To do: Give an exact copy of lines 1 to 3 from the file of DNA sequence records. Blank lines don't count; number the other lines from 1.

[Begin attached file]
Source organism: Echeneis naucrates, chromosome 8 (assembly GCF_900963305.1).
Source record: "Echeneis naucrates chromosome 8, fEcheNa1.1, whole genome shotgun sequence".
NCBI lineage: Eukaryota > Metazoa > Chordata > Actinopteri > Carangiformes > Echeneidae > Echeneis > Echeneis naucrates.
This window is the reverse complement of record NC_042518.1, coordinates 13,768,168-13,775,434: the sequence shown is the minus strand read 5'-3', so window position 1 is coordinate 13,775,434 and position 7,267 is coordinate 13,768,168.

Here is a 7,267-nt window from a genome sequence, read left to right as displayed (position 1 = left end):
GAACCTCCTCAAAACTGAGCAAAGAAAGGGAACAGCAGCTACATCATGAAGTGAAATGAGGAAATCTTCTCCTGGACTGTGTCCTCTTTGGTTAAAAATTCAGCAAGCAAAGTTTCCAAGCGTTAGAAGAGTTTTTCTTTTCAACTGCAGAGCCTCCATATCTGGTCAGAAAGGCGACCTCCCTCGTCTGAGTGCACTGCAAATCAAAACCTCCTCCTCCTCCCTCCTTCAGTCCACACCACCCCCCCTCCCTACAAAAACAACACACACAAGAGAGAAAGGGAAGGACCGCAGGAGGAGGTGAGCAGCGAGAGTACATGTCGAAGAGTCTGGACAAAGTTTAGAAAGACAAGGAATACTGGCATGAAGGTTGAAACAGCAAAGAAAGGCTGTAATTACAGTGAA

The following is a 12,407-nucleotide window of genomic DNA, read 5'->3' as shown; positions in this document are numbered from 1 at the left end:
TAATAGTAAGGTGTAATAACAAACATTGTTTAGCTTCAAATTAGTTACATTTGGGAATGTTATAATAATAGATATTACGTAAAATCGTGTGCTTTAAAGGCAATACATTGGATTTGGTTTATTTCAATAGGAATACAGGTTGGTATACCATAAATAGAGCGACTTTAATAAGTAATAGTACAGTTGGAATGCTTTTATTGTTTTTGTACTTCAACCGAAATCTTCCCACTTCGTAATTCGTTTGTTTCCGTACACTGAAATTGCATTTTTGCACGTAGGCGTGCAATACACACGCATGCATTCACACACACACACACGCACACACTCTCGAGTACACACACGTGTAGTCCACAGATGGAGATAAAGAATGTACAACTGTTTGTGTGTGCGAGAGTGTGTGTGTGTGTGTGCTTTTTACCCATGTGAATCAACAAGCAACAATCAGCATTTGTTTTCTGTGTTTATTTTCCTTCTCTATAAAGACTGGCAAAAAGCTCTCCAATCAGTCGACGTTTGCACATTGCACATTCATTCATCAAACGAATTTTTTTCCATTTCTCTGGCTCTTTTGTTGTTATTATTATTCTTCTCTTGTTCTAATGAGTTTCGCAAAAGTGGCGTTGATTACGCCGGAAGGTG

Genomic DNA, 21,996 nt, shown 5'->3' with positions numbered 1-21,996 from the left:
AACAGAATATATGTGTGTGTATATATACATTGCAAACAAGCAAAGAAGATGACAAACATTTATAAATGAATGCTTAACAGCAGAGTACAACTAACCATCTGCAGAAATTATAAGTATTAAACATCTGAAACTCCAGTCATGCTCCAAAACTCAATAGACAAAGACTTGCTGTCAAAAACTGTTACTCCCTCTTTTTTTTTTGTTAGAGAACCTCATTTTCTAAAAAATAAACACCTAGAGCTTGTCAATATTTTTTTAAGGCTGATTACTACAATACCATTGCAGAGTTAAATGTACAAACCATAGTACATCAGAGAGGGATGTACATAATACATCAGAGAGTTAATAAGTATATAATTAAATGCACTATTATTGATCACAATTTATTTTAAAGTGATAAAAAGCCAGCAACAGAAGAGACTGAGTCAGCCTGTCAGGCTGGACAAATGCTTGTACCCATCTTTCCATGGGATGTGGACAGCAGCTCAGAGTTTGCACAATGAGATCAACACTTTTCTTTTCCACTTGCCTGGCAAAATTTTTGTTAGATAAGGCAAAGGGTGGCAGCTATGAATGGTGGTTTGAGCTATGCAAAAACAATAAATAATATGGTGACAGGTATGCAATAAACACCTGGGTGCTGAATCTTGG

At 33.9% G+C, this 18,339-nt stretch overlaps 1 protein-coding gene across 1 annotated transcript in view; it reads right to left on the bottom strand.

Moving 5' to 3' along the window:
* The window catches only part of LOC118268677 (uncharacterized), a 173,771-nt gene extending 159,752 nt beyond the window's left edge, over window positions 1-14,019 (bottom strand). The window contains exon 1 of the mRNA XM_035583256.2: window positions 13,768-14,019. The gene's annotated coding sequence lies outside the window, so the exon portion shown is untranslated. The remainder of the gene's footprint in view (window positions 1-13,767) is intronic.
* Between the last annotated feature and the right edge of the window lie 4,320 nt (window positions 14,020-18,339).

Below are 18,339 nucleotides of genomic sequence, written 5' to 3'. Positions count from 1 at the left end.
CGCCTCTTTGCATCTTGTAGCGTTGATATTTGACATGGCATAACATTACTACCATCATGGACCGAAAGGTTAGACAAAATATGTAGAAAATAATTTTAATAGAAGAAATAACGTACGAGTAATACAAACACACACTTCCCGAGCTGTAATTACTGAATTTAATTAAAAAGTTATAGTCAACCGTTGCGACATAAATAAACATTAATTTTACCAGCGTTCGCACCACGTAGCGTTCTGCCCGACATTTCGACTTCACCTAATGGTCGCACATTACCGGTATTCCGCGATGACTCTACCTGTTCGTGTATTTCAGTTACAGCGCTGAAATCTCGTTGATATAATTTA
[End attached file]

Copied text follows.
Source organism: Echeneis naucrates, chromosome 8 (assembly GCF_900963305.1).
Source record: "Echeneis naucrates chromosome 8, fEcheNa1.1, whole genome shotgun sequence".
NCBI lineage: Eukaryota > Metazoa > Chordata > Actinopteri > Carangiformes > Echeneidae > Echeneis > Echeneis naucrates.